I am continually seeking to provide better care for my rabbits. It's a continuous road of learning the do's and don'ts of raising them! A few things we've changed in the past year is adding apple cider vinegar to their water, which if you are interested in learning more about that, we have a blog post on the benefits to adding it to their water. We've also switched to an organic non soy-corn feed which has made a huge difference in their fur. A lot of people that come to see the bunnies always ask why they are so soft. The feed is one of the main reasons! We also are going to be busy bees remodeling our 700ft shop to accommodate our bunnies housing this Spring. Our online store may be small right now because bonding time comes first and since the demand has grown astronomically, we have a lot more babies to attend to daily. When there is a little bit of down time, that is when I get to sowing bunny quilts or making hay bin/ litter box combos for local orders. Youtube will be another thing being improved this year with videos of current babies and "how to" videos. If you haven't subscribed yet, do so! We have big plans for 2018 and can't wait to make the announcements as we hit each milestone!
God bless you all!
First you will want to buy a litter pan, but not just any litter pan. On the market for rabbits you will find these litter pans that are a triangle shaped which can be placed in the corners of your cage. These are not the most effective ones to use and I do not recommend them. If you do choose to buy one of the corner pans and you are having trouble potty training, switch to a square one. Try to find a pan that is stable enough that if they push their feet on the edge, it wont tip over. Rabbits usually potty where they eat so we’ve made a hay bin/ litter pan combo that you can purchase on our website or buy in person. These are the most effective ways to potty train and promote good litter box habits. The litter pan is contained inside the wood structure, so it can’t be tipped over. They just hop right in to eat their hay and do their business at the same time!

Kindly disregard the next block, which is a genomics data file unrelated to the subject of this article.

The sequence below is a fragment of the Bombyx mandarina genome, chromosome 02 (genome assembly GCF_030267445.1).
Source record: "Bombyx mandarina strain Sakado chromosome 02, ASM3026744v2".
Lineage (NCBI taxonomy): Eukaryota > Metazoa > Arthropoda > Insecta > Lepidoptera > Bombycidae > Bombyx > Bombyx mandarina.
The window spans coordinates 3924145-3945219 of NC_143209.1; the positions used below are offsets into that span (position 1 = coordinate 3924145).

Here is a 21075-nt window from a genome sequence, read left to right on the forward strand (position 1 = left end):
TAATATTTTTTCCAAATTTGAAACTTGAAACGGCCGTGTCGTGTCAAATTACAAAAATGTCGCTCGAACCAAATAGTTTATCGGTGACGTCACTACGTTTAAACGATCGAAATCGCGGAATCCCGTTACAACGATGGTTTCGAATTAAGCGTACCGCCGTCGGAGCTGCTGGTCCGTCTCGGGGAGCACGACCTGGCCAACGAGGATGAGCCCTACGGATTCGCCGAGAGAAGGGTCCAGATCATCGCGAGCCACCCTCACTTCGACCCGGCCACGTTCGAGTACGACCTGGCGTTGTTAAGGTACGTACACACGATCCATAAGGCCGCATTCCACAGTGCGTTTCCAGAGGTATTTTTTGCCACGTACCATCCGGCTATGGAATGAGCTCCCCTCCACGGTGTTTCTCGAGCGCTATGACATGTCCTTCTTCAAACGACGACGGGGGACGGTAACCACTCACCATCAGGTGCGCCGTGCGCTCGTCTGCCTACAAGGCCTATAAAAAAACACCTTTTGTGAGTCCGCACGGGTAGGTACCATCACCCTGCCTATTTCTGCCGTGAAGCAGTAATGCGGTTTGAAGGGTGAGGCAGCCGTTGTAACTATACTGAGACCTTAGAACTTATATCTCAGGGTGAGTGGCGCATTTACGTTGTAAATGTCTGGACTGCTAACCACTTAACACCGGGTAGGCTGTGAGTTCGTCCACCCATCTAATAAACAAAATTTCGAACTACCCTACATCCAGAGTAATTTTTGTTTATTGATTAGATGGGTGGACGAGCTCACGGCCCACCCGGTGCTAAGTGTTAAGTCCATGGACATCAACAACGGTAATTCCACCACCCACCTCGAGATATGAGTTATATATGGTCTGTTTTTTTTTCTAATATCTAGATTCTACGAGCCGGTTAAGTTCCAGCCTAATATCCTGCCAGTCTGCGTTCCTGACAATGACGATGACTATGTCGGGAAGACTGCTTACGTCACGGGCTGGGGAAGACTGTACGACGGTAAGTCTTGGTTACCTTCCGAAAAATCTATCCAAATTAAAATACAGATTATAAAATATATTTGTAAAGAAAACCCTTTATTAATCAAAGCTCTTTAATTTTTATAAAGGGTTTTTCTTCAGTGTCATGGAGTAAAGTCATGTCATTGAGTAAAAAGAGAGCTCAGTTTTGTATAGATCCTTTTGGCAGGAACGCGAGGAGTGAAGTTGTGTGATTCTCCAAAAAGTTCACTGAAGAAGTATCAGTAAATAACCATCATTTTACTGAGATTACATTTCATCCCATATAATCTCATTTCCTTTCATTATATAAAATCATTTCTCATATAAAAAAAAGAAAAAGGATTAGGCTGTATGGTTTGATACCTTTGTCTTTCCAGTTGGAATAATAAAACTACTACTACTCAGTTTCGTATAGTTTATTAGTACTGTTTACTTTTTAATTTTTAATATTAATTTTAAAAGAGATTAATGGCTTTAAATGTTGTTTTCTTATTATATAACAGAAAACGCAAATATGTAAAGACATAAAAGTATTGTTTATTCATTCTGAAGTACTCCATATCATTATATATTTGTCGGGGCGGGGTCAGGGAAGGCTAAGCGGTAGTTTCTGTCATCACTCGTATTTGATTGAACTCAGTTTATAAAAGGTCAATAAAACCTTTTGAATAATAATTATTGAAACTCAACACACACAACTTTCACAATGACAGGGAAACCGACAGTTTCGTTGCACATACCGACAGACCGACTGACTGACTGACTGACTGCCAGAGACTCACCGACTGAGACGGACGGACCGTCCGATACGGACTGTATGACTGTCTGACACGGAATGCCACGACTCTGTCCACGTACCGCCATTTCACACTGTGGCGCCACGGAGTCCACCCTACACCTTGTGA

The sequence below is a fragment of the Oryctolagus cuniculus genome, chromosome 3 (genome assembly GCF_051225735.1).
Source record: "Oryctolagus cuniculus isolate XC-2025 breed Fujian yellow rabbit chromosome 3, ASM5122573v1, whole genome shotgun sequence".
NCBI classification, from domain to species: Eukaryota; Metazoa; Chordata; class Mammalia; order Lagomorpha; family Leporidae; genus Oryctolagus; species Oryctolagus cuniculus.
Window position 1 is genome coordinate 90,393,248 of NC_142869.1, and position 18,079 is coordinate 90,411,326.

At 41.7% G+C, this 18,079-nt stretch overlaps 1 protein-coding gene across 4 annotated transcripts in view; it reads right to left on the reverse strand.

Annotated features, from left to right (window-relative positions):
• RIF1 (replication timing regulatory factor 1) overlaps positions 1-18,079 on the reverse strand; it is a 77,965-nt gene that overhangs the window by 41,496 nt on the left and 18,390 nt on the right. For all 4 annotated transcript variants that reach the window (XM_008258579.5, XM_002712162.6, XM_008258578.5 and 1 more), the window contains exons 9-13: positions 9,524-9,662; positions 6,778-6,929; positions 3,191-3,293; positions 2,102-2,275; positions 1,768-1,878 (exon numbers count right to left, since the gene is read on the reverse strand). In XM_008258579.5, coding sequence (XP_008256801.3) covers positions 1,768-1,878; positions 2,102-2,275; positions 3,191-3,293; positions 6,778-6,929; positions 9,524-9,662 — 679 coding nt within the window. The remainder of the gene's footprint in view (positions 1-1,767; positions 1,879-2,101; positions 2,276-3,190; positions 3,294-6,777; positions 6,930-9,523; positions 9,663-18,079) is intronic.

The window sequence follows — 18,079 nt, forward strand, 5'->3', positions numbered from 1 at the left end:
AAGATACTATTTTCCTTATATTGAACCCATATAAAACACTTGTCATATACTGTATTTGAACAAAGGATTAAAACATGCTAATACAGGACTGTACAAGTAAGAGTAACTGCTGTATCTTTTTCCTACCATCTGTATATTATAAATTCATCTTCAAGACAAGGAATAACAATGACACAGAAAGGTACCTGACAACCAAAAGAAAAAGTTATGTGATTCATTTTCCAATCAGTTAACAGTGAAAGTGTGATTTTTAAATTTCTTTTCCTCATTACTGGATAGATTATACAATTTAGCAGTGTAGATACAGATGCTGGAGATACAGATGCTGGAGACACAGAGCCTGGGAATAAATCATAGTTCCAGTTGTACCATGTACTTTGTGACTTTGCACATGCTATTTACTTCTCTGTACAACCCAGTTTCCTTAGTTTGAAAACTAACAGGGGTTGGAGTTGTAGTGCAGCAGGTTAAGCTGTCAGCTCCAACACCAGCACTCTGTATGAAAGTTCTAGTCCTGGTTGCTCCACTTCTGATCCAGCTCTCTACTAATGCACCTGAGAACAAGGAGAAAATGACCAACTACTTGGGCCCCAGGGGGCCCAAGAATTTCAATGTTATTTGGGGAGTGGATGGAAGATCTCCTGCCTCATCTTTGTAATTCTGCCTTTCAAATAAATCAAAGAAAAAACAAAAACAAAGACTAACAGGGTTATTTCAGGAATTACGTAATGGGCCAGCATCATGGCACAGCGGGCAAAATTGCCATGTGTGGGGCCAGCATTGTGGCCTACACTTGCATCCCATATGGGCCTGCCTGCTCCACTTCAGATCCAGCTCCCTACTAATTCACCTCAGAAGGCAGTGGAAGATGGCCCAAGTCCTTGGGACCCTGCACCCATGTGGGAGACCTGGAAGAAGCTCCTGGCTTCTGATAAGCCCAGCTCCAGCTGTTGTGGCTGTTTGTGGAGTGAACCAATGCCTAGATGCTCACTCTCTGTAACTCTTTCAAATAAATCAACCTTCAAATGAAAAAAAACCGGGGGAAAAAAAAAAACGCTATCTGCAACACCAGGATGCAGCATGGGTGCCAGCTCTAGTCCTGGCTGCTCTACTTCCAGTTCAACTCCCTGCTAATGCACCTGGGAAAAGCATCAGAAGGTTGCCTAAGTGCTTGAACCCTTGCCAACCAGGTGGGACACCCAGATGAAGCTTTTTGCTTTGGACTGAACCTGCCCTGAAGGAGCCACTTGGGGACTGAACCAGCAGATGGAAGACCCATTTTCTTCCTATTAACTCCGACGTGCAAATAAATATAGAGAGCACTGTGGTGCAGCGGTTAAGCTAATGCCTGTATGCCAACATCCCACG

For litter, we recommend using a shredded paper or pellet form to absorb urine. Do not use clay-based or clumping litter as this is harmful to rabbits’ respiratory systems. Look for a litter that is odor absorbent, as rabbit urine has an unpleasant smell. Put a thin layer of litter at the bottom of the litter box- just enough to absorb wetness. If you do not have a hay bin/ litter box combo, we recommend adding a thin layer of straw to the top of the litter in the pan because rabbits like to chew on something while they’re in their litter box. There’s no need to fill it too high since rabbits don’t bury their droppings like cats. Plus, when you clean the litter box, you dump the entire contents out each time. Don’t fill too high or you will excessively waste a lot more litter than necessary.
You’ll want to limit their free roam space in the beginning to get them acclimated to their new area. Buying a puppy pen to confine them in one area is a good idea. As they are progressing in their training, you can open their space up more until they are fully potty trained. Then feel free to let them free roam with full access to their litter pan. If for any reason they start having accidents, retract their space again until they’re using their litter box. Some families have multiple litter boxes depending on how big of a space they have to run around in.
Here are a few other tips for those stubborn, “outside-the-box” bunnies:
· If an accident occurs, wipe up the urine with a paper towel and pick up stray poop and place both in the litter box. This helps get the message across that the litter box is the place that they should do their business. Keep in mind that rabbits are generally not 100% perfect with their litter box. Sometimes they leave a few droppings next to the box, or they urinate over the edge of their box. This is normal, so placing a plastic mat under their litter box or putting the litter box on a tile floor makes it easier to clean up these little mistakes.
· Bunnies here at Blue Clover Rabbitry begin potty training before they leave. Some rabbits pick it up right away within a day, while others may take a few months. Be patient and persistent! If you can see they’re about to go outside their litter box (they may lift their tail or sometimes they sort of shimmy down in a seated position right before they go), try to pick them up and put them in the litter box.